Thursday, August 1, 2013

Dam methane

I'm always baffled by people's inability to see the glass half full."hot-spots"-emissions#

I read this article on 'the evils of dams' and how they're 'destroying the world' with their clean energy. The focus of the complaint was that dams create methane, which is a greenhouse gas that is far worse than CO2. This is, of course, ridiculous, as they don't 'create' methane but instead accumulate the methane creating organics already present in the water and concentrate them in one place (where it's no longer too diluted to notice).

Now, setting aside the nonsense that methane is a greenhouse gas (it's a thermal conductor which is often confused for a greenhouse gas) lets look at the problem again. The problem, as stated, is that the water pools behind the dam, like a P-trap under your sink, and it accumulates stuff that, if the dam wasn't there, would otherwise be flushed into the ocean, unnoticed and unseen. This accumulated organic matter 'rots' and puts off gas, one of which is methane.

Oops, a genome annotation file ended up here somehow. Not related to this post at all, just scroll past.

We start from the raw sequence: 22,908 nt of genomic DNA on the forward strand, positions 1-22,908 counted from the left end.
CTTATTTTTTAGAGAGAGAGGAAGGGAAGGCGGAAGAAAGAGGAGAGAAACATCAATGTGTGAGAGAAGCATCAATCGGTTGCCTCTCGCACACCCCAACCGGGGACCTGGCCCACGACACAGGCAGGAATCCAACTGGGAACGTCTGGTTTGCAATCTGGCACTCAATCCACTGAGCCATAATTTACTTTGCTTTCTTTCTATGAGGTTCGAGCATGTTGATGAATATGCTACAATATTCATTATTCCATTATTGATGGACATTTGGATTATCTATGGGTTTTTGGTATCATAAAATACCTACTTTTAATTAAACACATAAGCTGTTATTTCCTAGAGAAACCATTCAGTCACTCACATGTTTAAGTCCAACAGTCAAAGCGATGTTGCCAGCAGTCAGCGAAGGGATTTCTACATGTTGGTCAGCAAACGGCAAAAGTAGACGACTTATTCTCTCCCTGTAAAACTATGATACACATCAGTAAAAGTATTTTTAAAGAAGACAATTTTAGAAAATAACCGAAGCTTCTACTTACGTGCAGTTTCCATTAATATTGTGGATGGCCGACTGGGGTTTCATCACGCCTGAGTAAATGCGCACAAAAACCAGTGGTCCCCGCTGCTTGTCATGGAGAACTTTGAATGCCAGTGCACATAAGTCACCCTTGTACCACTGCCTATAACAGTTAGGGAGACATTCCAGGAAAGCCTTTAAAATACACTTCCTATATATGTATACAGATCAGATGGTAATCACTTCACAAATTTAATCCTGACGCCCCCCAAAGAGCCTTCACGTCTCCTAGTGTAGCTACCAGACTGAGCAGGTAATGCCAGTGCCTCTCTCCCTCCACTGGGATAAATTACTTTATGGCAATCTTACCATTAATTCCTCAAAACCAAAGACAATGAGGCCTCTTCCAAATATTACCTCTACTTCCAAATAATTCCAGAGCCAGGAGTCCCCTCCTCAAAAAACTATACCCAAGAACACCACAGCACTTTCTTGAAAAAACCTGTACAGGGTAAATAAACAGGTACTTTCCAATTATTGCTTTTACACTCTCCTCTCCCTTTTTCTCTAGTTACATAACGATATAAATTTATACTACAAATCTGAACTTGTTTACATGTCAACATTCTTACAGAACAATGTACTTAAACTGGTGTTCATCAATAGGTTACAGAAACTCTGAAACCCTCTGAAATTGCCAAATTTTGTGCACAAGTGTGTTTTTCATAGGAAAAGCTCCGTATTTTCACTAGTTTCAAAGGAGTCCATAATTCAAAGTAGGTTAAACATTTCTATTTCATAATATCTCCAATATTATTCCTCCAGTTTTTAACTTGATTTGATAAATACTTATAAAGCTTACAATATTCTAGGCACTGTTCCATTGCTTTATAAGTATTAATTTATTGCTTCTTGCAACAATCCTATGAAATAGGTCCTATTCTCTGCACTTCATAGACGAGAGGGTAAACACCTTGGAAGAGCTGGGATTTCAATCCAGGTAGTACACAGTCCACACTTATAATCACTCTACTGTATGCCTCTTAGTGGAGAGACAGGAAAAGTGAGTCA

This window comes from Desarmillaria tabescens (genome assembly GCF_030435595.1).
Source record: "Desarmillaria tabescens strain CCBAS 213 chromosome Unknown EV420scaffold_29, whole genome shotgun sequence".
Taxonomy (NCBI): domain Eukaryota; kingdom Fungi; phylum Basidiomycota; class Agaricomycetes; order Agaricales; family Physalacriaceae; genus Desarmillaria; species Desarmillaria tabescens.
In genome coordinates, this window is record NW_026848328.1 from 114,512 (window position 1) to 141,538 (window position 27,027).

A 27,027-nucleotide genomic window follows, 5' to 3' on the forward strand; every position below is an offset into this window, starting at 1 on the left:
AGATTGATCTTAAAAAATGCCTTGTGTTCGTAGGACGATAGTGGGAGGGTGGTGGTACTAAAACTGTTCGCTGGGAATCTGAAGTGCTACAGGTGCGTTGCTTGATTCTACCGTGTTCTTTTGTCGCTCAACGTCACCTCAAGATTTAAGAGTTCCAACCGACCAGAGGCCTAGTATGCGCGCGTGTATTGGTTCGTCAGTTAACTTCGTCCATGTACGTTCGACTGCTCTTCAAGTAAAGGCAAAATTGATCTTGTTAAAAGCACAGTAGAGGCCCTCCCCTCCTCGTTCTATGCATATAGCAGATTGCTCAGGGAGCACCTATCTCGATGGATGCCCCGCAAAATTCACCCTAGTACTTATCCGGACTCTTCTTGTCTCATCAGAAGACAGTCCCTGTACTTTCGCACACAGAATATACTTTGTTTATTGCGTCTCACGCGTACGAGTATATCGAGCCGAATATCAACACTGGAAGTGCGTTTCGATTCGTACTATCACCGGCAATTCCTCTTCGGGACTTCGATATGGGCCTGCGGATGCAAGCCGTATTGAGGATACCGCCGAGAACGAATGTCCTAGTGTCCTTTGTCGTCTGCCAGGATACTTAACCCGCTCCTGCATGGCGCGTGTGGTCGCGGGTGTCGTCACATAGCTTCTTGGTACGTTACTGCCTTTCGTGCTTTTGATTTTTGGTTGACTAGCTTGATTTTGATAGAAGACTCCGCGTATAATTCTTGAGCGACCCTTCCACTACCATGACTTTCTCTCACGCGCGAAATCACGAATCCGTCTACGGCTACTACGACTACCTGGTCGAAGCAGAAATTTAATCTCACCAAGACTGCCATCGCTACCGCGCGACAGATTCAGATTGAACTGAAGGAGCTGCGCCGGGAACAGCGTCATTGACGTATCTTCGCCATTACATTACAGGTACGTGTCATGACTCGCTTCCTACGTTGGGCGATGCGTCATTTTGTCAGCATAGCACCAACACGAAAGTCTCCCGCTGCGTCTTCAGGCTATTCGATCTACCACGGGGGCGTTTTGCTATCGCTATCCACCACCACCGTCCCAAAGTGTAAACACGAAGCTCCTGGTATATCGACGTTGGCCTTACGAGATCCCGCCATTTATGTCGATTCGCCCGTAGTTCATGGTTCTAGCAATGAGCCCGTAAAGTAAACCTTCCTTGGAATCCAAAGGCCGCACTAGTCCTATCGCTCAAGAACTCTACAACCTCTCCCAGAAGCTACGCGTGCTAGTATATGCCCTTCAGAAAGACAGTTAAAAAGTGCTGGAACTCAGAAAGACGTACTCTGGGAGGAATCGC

Now, methane, when released into the air, is considered bad.

But Methane, delivered to your house in a pipe for cooking and heating, you can charge MONEY for.

Take a step back and look at the horrible horrible earth-ending problem that's "only solution must be the destruction of dams all around the world!" But this time, look at it as a glass half full instead.

It's rather simple to capture the methane and sell it when it's concentrated like this. And methane that is burned is turned into the much less dangerous CO2.

It's not economical to capture methane from a river or stream, but it is if you already have a billion dollar P-trap called a dam with complete control over how and where the water flows. Several models jump to mind, from dredging and a covered cesspool style (like farmers do with pig poop all the time), to an underwater or underground 'digester', to a passive system that pulls it from the water itself.

If the volume of methane is anywhere near the 'earth ending' levels they try to portray, then it's a goldmine, waiting to be tapped. And, as noted, it is 100% organic, would qualify as entirely carbon neutral (as the pig-poop example does), and could easily be a double green green win win... if politics wasn't always getting in the way.

Dams are highly political in that politicians get lots of money to pretend to hate them, and this methane complaint is just another twisted fact that as politicians aim and fire for their campaign donors, when in reality it is a goldmine waiting to be tapped.

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